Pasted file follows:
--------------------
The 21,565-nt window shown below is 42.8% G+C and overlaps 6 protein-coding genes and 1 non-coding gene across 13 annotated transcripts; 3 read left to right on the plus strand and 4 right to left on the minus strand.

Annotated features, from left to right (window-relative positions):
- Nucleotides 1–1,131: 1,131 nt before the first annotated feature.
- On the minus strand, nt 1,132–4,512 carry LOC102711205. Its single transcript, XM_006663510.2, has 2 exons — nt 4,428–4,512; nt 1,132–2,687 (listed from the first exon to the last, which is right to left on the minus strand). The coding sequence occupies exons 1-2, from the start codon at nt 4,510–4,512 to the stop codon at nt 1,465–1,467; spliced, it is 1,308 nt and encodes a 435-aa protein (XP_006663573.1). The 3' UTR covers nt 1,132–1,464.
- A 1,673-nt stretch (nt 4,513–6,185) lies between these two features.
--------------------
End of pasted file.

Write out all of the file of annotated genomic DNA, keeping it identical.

The 21,565-nt window shown below is 42.8% G+C and overlaps 6 protein-coding genes and 1 non-coding gene across 13 annotated transcripts; 3 read left to right on the plus strand and 4 right to left on the minus strand.

Annotated features, from left to right (window-relative positions):
- Nucleotides 1–1,131: 1,131 nt before the first annotated feature.
- On the minus strand, nt 1,132–4,512 carry LOC102711205. Its single transcript, XM_006663510.2, has 2 exons — nt 4,428–4,512; nt 1,132–2,687 (listed from the first exon to the last, which is right to left on the minus strand). The coding sequence occupies exons 1-2, from the start codon at nt 4,510–4,512 to the stop codon at nt 1,465–1,467; spliced, it is 1,308 nt and encodes a 435-aa protein (XP_006663573.1). The 3' UTR covers nt 1,132–1,464.
- A 1,673-nt stretch (nt 4,513–6,185) lies between these two features.